If you plan on winter camping or backpacking, you should get yourself a liquid fuel stove that burns petroleum distillates like white gas or kerosene instead of a canister-based stove that burns isobutane fuel. Isobutane fuel will only burn at temperatures of 10-15 degree F or above, and does not generate enough heat to melt snow which is necessary for making drinking water in winter or at high altitudes. Liquid fuel is also more readily available internationally.
Liquid fuel stoves consist of a tank to hold the fuel, a pump to create pressure in the tank so the fuel will flow out through the fuel line, a valve to control fuel flow, and a burner where the gas mixes with air and burns. Some stoves such as the Brunton AF can burn isobutane in canisters as well as liquid fuels but are priced at a premium and weigh far more than a canister-based stove.
All liquid fuel stoves burn a fuel called white gas. White gas is a very pure form of gasoline that does not contain any additives. Many liquid fuel stoves, particularly those intended for international (non-North American) use, also burn other dirtier forms of gasoline including kerosene, diesel, unleaded auto fuel, or jet fuel that are more readily available in places that do not stock specialized camping stove fuels. These other fuels share the high heat output and low temperature properties of white gas, but may clog your stove and increase the frequency in which you have to clean it. White gas is also self-priming, whereas other fuels such as kerosene require that you bring a second more volatile fuel such as primer paste or alcohol to prime them.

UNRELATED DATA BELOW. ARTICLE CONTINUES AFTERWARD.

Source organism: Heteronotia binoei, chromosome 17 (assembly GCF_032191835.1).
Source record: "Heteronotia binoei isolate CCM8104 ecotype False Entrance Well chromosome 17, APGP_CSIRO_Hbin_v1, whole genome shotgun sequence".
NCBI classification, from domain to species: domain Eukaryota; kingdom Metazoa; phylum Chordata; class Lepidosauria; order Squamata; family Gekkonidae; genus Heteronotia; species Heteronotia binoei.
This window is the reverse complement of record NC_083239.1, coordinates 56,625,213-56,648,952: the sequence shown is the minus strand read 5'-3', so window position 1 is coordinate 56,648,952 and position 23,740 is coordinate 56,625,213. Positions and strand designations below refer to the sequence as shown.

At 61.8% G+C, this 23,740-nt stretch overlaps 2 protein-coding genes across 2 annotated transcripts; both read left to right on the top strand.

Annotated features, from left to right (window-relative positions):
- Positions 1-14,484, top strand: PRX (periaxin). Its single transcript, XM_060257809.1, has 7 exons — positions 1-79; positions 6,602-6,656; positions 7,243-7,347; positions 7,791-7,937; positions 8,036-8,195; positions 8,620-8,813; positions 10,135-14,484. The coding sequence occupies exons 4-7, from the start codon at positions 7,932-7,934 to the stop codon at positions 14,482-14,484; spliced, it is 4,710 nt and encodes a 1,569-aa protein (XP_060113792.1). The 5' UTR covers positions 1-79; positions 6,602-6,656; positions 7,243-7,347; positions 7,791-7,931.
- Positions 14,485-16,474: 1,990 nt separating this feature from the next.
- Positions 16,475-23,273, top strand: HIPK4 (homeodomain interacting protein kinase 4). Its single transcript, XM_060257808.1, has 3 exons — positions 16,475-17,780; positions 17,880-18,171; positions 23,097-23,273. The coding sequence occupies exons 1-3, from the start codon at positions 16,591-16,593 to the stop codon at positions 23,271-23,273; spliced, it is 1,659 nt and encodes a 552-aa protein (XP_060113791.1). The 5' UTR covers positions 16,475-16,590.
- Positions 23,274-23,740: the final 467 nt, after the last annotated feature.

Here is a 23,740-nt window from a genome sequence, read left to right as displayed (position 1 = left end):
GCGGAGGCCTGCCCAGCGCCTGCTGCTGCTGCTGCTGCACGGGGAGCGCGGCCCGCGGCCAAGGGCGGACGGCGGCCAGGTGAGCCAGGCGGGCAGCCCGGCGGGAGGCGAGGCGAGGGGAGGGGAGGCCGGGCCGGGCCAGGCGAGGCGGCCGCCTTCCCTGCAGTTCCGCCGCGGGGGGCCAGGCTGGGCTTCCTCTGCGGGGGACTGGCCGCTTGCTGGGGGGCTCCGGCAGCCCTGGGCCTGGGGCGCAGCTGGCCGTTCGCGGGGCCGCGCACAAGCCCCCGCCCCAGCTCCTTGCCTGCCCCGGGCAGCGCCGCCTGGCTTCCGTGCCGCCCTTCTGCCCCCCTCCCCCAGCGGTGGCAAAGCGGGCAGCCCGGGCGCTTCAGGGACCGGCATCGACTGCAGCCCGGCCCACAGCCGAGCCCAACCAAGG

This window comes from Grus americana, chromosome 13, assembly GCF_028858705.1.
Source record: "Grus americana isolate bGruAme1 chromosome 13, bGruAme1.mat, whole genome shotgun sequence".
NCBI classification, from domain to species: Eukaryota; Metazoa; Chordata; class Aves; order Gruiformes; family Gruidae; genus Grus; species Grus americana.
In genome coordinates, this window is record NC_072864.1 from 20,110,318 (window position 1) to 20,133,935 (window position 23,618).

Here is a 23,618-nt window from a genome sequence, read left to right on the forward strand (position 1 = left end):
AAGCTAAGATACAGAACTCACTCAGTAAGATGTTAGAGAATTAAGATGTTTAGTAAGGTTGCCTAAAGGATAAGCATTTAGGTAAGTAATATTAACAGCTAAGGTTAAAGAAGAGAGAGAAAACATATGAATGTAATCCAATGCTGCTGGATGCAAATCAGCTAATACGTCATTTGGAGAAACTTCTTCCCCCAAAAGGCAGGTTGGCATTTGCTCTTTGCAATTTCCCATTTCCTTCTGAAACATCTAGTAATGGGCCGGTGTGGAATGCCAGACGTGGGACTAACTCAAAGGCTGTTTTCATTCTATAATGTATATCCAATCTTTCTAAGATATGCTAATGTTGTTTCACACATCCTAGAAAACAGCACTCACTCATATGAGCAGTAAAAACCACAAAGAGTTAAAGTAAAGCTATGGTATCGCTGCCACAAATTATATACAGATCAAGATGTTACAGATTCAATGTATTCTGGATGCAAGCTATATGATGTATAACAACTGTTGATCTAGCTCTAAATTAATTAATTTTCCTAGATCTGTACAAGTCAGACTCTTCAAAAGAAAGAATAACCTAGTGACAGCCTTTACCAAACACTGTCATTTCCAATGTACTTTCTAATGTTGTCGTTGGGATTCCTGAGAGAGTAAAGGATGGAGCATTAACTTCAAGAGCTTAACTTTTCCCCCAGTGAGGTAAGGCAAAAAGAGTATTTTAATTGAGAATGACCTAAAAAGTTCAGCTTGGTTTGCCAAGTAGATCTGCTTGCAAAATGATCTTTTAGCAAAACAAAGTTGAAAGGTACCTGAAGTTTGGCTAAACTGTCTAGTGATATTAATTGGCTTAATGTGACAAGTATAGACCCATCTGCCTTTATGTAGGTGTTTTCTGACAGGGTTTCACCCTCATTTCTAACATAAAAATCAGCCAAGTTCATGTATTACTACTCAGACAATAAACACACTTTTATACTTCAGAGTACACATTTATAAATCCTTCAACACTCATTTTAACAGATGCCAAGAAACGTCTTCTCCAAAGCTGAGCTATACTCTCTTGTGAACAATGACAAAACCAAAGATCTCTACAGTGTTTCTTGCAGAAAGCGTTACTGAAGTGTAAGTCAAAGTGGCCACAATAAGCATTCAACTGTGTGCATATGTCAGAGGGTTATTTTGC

Some liquid stove manufacturers recommend that you use proprietary white gas formulations with their stoves such as Coleman Fuel, Optimus Artic Fuel, or MSR Superfuel. These are all branded variants of white gas.
There are quite a few liquid fuel stoves on the market. I’ve listed all the ones I could find below in a sortable table, including their weight (includes stove and pump, but not fuel bottle), the fuels they burn and their MSRP.
Some of these stoves provide simmering capabilities. It is arguable that this is an unnecessary feature if you will just be using your stove to melt snow or boil water. If you plan on using your stove in the US or Canada, it is probably not necessary to pay a premium for the ability to burn fuels other than white gas. However, if you are traveling internationally, make sure to purchase a stove that lets you burn other fuels such as kerosene which are readily available in other parts of the world.[TABLE=14]
oz: Weight, including includes stove and pump, but not fuel bottle
WG: White gas
Most Popular Searches
- white gas stove
- white gas stoves
- liquid fuel stove